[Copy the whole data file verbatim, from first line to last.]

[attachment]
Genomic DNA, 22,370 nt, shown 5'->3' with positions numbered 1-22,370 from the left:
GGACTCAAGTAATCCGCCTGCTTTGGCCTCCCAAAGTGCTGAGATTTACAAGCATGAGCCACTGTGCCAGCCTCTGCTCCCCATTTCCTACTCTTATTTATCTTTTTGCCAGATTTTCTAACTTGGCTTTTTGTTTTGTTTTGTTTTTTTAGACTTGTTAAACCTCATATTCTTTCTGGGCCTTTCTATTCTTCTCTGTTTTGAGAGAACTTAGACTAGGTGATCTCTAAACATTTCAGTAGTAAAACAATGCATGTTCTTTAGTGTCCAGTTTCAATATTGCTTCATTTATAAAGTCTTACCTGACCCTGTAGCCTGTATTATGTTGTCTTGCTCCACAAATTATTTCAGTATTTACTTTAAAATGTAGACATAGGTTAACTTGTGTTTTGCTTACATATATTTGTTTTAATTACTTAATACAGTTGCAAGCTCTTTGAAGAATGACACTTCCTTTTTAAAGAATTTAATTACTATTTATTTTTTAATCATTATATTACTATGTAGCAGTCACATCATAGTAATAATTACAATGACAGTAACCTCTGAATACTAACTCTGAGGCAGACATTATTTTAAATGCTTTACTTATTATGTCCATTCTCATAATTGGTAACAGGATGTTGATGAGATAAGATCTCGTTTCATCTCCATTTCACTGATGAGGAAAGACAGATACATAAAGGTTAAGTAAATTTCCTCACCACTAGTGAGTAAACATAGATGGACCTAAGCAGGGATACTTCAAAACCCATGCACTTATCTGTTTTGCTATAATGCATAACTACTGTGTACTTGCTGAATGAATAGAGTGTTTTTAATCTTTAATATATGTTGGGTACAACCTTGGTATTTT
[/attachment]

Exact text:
Genomic DNA, 22,370 nt, shown 5'->3' with positions numbered 1-22,370 from the left:
GGACTCAAGTAATCCGCCTGCTTTGGCCTCCCAAAGTGCTGAGATTTACAAGCATGAGCCACTGTGCCAGCCTCTGCTCCCCATTTCCTACTCTTATTTATCTTTTTGCCAGATTTTCTAACTTGGCTTTTTGTTTTGTTTTGTTTTTTTAGACTTGTTAAACCTCATATTCTTTCTGGGCCTTTCTATTCTTCTCTGTTTTGAGAGAACTTAGACTAGGTGATCTCTAAACATTTCAGTAGTAAAACAATGCATGTTCTTTAGTGTCCAGTTTCAATATTGCTTCATTTATAAAGTCTTACCTGACCCTGTAGCCTGTATTATGTTGTCTTGCTCCACAAATTATTTCAGTATTTACTTTAAAATGTAGACATAGGTTAACTTGTGTTTTGCTTACATATATTTGTTTTAATTACTTAATACAGTTGCAAGCTCTTTGAAGAATGACACTTCCTTTTTAAAGAATTTAATTACTATTTATTTTTTAATCATTATATTACTATGTAGCAGTCACATCATAGTAATAATTACAATGACAGTAACCTCTGAATACTAACTCTGAGGCAGACATTATTTTAAATGCTTTACTTATTATGTCCATTCTCATAATTGGTAACAGGATGTTGATGAGATAAGATCTCGTTTCATCTCCATTTCACTGATGAGGAAAGACAGATACATAAAGGTTAAGTAAATTTCCTCACCACTAGTGAGTAAACATAGATGGACCTAAGCAGGGATACTTCAAAACCCATGCACTTATCTGTTTTGCTATAATGCATAACTACTGTGTACTTGCTGAATGAATAGAGTGTTTTTAATCTTTAATATATGTTGGGTACAACCTTGGTATTTT